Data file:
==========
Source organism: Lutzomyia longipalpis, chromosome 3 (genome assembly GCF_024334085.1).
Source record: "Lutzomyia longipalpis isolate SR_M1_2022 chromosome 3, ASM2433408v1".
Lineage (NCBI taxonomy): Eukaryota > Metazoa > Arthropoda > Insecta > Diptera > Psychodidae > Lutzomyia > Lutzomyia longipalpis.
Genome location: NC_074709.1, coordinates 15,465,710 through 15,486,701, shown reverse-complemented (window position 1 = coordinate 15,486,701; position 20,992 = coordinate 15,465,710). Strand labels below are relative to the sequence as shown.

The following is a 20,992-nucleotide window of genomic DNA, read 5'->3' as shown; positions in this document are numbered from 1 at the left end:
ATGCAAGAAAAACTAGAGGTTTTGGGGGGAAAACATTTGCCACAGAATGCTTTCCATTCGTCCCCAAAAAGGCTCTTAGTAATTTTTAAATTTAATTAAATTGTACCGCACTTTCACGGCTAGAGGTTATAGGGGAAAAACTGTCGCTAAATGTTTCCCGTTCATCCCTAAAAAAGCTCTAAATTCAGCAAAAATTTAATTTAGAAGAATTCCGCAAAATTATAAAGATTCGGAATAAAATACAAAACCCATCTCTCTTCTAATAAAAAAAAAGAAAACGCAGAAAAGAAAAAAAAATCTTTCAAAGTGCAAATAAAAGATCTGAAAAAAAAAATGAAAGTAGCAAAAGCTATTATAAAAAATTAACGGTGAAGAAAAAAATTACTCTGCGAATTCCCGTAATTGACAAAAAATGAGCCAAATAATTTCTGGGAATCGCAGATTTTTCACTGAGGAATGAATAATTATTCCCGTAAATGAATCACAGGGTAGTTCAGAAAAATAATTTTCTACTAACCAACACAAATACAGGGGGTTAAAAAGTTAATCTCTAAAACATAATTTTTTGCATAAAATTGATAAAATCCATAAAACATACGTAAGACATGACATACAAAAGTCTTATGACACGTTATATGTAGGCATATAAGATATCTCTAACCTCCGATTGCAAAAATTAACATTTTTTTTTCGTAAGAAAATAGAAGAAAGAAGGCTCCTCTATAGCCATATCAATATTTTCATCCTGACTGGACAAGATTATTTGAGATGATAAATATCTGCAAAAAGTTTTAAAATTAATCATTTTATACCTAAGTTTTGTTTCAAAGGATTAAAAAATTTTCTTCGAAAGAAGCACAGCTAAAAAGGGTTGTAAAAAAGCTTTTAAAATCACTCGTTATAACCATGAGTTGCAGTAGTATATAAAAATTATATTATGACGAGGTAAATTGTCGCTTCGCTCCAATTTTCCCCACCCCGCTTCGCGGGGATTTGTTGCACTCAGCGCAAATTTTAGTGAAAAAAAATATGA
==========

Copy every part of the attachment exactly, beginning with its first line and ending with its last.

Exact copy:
Source organism: Lutzomyia longipalpis, chromosome 3 (genome assembly GCF_024334085.1).
Source record: "Lutzomyia longipalpis isolate SR_M1_2022 chromosome 3, ASM2433408v1".
Lineage (NCBI taxonomy): Eukaryota > Metazoa > Arthropoda > Insecta > Diptera > Psychodidae > Lutzomyia > Lutzomyia longipalpis.
Genome location: NC_074709.1, coordinates 15,465,710 through 15,486,701, shown reverse-complemented (window position 1 = coordinate 15,486,701; position 20,992 = coordinate 15,465,710). Strand labels below are relative to the sequence as shown.

The following is a 20,992-nucleotide window of genomic DNA, read 5'->3' as shown; positions in this document are numbered from 1 at the left end:
ATGCAAGAAAAACTAGAGGTTTTGGGGGGAAAACATTTGCCACAGAATGCTTTCCATTCGTCCCCAAAAAGGCTCTTAGTAATTTTTAAATTTAATTAAATTGTACCGCACTTTCACGGCTAGAGGTTATAGGGGAAAAACTGTCGCTAAATGTTTCCCGTTCATCCCTAAAAAAGCTCTAAATTCAGCAAAAATTTAATTTAGAAGAATTCCGCAAAATTATAAAGATTCGGAATAAAATACAAAACCCATCTCTCTTCTAATAAAAAAAAAGAAAACGCAGAAAAGAAAAAAAAATCTTTCAAAGTGCAAATAAAAGATCTGAAAAAAAAAATGAAAGTAGCAAAAGCTATTATAAAAAATTAACGGTGAAGAAAAAAATTACTCTGCGAATTCCCGTAATTGACAAAAAATGAGCCAAATAATTTCTGGGAATCGCAGATTTTTCACTGAGGAATGAATAATTATTCCCGTAAATGAATCACAGGGTAGTTCAGAAAAATAATTTTCTACTAACCAACACAAATACAGGGGGTTAAAAAGTTAATCTCTAAAACATAATTTTTTGCATAAAATTGATAAAATCCATAAAACATACGTAAGACATGACATACAAAAGTCTTATGACACGTTATATGTAGGCATATAAGATATCTCTAACCTCCGATTGCAAAAATTAACATTTTTTTTTCGTAAGAAAATAGAAGAAAGAAGGCTCCTCTATAGCCATATCAATATTTTCATCCTGACTGGACAAGATTATTTGAGATGATAAATATCTGCAAAAAGTTTTAAAATTAATCATTTTATACCTAAGTTTTGTTTCAAAGGATTAAAAAATTTTCTTCGAAAGAAGCACAGCTAAAAAGGGTTGTAAAAAAGCTTTTAAAATCACTCGTTATAACCATGAGTTGCAGTAGTATATAAAAATTATATTATGACGAGGTAAATTGTCGCTTCGCTCCAATTTTCCCCACCCCGCTTCGCGGGGATTTGTTGCACTCAGCGCAAATTTTAGTGAAAAAAAATATGA